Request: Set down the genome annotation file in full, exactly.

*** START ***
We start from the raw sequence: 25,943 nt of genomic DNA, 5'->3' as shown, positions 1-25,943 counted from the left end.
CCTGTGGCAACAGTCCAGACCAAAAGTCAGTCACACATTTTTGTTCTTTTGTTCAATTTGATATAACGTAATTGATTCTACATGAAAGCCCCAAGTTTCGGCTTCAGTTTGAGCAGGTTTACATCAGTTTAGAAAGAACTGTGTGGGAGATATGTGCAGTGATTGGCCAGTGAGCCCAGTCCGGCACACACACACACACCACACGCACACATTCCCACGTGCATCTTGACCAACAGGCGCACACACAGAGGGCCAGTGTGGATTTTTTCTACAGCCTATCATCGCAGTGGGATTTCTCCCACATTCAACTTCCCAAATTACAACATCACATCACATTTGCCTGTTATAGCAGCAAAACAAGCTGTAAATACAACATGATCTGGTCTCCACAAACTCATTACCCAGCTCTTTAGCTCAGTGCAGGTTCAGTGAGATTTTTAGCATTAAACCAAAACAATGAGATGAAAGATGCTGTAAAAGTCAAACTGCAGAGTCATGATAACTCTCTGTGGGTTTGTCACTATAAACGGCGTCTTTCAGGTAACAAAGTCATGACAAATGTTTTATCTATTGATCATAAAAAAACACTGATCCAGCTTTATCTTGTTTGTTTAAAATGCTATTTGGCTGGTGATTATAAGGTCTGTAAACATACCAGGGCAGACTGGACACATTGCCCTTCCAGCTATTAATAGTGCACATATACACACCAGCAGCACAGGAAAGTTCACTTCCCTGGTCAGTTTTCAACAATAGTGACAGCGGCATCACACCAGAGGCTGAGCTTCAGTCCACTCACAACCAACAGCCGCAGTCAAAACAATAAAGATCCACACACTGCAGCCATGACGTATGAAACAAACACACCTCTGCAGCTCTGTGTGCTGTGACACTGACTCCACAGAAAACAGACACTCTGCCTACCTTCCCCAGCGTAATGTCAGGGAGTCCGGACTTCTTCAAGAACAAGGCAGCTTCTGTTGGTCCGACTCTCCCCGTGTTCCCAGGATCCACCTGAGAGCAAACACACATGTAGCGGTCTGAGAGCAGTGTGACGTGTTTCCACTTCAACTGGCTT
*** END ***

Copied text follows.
We start from the raw sequence: 25,943 nt of genomic DNA, 5'->3' as shown, positions 1-25,943 counted from the left end.
CCTGTGGCAACAGTCCAGACCAAAAGTCAGTCACACATTTTTGTTCTTTTGTTCAATTTGATATAACGTAATTGATTCTACATGAAAGCCCCAAGTTTCGGCTTCAGTTTGAGCAGGTTTACATCAGTTTAGAAAGAACTGTGTGGGAGATATGTGCAGTGATTGGCCAGTGAGCCCAGTCCGGCACACACACACACACCACACGCACACATTCCCACGTGCATCTTGACCAACAGGCGCACACACAGAGGGCCAGTGTGGATTTTTTCTACAGCCTATCATCGCAGTGGGATTTCTCCCACATTCAACTTCCCAAATTACAACATCACATCACATTTGCCTGTTATAGCAGCAAAACAAGCTGTAAATACAACATGATCTGGTCTCCACAAACTCATTACCCAGCTCTTTAGCTCAGTGCAGGTTCAGTGAGATTTTTAGCATTAAACCAAAACAATGAGATGAAAGATGCTGTAAAAGTCAAACTGCAGAGTCATGATAACTCTCTGTGGGTTTGTCACTATAAACGGCGTCTTTCAGGTAACAAAGTCATGACAAATGTTTTATCTATTGATCATAAAAAAACACTGATCCAGCTTTATCTTGTTTGTTTAAAATGCTATTTGGCTGGTGATTATAAGGTCTGTAAACATACCAGGGCAGACTGGACACATTGCCCTTCCAGCTATTAATAGTGCACATATACACACCAGCAGCACAGGAAAGTTCACTTCCCTGGTCAGTTTTCAACAATAGTGACAGCGGCATCACACCAGAGGCTGAGCTTCAGTCCACTCACAACCAACAGCCGCAGTCAAAACAATAAAGATCCACACACTGCAGCCATGACGTATGAAACAAACACACCTCTGCAGCTCTGTGTGCTGTGACACTGACTCCACAGAAAACAGACACTCTGCCTACCTTCCCCAGCGTAATGTCAGGGAGTCCGGACTTCTTCAAGAACAAGGCAGCTTCTGTTGGTCCGACTCTCCCCGTGTTCCCAGGATCCACCTGAGAGCAAACACACATGTAGCGGTCTGAGAGCAGTGTGACGTGTTTCCACTTCAACTGGCTT